[gclist] Timeliness of finalization
28 Mar 97 18:10:29 -0800
CF> Finalizers must be "sure" to protect encapsulation.
HB> If you mean that they should run at process exit, then I disagree. Most
HB> resources should be released by the OS...
HB> you typically do not want to explicitly release resources that
HB> will be released by the OS, since the OS can typically perform the operation
HB> more cheaply.
What do you think about running finalizers at exit for non OS objects? It seems that these
must be run at exit. If I create a service, why should I have to support two different ways to
release objects. One which occurs durring normal execution, and one to optimize process
exit? I suspect that usually this would be a misguided microoptimation that saves very
little time. Especially when getting code to run at process exit is typically an
unportable pain in the backside.
Consider C++ streams which buffer output. These clearly must be finalized at exit. Seems
like running finalizers at exit is just the ticket to do this. C++ runtimes currently
manage to do this, but the compiler vendors stoop to some ugly hacks to get it done.
Date: 28 Mar 97 14:19:34
From:"firstname.lastname@example.org (Hans Boehm)" <email@example.com>
Subject:Re: [gclist] Timeliness of finalization
In-Reply-To:Charles Fiterman <firstname.lastname@example.org> "[gclist] Timeliness of finalization" (Mar 28, 3:26pm)
X-Mailer:Z-Mail (3.2.3 08feb96 MediaMail)
On Mar 28, 3:26pm, Charles Fiterman wrote:
> You have a list of a million items and it takes a complete collection cycle
> to finalize the first item, then another to finalize the second. This is the
> actual result of some collector finalization algorithms. If the finalizers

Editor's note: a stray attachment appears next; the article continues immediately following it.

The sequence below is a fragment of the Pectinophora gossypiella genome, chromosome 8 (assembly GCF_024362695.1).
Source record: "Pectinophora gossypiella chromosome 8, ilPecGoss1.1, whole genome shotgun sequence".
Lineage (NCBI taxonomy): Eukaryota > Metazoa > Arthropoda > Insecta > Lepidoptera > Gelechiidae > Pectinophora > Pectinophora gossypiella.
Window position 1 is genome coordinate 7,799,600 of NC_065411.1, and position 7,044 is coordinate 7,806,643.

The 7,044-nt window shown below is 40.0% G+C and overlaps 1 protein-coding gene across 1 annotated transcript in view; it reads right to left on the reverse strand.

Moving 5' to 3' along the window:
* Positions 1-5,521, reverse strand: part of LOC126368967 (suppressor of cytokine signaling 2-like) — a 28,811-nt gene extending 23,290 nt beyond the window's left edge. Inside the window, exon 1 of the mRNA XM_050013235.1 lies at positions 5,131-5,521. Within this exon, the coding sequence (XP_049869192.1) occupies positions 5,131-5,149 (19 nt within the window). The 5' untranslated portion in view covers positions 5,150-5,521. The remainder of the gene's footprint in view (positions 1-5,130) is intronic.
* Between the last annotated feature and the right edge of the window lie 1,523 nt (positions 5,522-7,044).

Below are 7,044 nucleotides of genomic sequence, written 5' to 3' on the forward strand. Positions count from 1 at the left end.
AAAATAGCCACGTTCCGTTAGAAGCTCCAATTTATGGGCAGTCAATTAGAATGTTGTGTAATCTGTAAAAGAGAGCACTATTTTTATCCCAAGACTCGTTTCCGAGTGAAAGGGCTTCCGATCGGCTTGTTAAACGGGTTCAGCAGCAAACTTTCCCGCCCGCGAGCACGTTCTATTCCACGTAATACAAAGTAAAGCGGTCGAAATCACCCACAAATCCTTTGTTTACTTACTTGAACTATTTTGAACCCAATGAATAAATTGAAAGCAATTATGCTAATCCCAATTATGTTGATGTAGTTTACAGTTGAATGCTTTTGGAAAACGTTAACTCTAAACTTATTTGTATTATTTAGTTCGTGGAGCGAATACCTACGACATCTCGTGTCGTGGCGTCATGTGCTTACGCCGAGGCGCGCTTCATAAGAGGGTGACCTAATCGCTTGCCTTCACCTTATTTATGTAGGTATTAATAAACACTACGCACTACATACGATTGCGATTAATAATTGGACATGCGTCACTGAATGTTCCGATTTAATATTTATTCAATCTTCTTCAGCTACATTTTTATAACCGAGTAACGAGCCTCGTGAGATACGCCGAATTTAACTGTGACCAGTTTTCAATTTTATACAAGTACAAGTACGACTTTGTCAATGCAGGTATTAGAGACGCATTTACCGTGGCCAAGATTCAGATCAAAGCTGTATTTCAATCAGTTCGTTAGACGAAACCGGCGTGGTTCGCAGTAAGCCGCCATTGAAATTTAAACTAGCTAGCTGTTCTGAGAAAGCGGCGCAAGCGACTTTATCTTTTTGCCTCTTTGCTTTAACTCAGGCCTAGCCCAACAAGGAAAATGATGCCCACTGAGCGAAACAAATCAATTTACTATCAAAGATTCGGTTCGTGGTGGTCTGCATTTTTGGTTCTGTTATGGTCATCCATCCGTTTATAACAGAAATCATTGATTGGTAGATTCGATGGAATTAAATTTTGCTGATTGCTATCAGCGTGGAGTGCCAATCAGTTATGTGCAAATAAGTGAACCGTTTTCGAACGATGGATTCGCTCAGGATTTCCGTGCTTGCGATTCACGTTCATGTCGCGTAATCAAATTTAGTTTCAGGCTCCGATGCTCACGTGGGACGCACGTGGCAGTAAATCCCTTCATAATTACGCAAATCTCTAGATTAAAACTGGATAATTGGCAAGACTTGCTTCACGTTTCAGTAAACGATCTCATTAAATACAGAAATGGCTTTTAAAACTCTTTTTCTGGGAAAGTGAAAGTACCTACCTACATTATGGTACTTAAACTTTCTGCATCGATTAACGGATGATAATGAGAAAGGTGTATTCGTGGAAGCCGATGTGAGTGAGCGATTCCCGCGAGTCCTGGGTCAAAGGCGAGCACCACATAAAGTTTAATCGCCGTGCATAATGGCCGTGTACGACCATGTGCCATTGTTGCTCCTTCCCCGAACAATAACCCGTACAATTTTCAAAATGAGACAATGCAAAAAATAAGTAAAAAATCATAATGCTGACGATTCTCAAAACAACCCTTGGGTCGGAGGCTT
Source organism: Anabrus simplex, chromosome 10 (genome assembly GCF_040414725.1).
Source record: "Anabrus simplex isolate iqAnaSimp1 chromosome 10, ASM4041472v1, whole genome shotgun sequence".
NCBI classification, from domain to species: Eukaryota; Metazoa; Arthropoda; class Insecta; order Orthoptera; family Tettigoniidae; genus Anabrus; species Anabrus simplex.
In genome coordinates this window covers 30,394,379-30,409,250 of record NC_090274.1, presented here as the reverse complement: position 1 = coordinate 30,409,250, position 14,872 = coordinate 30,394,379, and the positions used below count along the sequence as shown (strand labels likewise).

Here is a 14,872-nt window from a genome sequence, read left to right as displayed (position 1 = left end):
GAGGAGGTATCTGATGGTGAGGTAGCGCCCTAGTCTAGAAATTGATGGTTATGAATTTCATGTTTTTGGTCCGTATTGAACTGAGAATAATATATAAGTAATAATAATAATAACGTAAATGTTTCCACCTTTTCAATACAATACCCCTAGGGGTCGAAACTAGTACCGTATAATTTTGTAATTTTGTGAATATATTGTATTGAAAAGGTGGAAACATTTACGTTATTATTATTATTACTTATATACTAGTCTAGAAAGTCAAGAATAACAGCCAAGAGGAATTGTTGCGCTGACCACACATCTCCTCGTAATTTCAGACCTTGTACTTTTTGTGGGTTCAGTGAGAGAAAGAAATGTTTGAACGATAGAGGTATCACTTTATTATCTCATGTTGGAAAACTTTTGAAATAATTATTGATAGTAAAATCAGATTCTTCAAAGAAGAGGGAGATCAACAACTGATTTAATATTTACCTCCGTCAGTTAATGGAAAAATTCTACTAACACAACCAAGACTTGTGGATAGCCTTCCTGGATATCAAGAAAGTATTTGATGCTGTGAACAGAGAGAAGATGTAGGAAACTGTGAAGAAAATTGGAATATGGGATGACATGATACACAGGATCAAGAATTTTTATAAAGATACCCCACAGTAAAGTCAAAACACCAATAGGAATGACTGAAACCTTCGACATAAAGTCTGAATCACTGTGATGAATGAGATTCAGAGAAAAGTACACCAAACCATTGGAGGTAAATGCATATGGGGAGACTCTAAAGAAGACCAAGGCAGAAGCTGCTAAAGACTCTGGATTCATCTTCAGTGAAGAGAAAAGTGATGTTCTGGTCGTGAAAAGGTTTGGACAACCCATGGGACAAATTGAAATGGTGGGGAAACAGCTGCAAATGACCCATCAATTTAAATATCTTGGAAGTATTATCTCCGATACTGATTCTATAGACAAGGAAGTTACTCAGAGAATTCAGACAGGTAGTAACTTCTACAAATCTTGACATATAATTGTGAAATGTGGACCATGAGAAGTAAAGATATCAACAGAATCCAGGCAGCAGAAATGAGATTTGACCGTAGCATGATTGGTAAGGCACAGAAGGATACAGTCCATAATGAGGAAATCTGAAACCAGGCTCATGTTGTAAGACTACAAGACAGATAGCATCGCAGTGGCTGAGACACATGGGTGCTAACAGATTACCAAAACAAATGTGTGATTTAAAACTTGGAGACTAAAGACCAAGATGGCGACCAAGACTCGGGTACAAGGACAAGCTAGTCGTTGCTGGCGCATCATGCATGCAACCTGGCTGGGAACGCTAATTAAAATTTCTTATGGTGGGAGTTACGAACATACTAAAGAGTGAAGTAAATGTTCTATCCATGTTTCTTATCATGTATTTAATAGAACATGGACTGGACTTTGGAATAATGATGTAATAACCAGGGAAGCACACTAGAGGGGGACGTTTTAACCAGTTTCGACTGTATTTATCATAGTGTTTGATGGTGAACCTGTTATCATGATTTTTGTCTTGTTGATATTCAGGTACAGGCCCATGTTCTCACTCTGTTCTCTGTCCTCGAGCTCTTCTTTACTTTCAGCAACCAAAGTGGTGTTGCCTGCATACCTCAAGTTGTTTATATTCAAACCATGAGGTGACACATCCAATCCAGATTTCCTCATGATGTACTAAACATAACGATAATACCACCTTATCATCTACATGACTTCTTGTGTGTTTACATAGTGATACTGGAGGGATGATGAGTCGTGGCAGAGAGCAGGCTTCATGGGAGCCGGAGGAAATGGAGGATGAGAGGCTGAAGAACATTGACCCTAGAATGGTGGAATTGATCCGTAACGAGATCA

> must be run for a correct program result the program is busted.
This is essentially the same as the cycle problem, with the same solutions. In
my experience, it's even less frequent in real life. If the ordering doesn't
matter, it's easy to handle in either scheme. (Assign them the same order
number, or tell the collector to ignore the list links for finalization
purposes.) If the order matters and you need to finalize multiple objects per
GC cycle, life gets hard either way, at least if you occasionally insert into
the list. (You would have to tell the collector that order doesn't matter,
have the finalizer add the elements to a data structure, which you then sort
explicitly. But this is a pretty contrived problem.)
> Finalizers must be "sure" to protect encapsulation.
If you mean that they should run at process exit, then I disagree. Most
resources should be released by the OS. Otherwise it's not robust against
crashed processes. You do need to handle resources that are not released. On
the other hand, you typically do not want to explicitly release resources that
will be released by the OS, since the OS can typically perform the operation
For those resources that need to be returned on process exit, releasing them is
a very different operation from normal finalization, since global state may
have already been finalized. Thus I believe it's most reasonable to use a
different mechanism (e.g. registered weak pointers).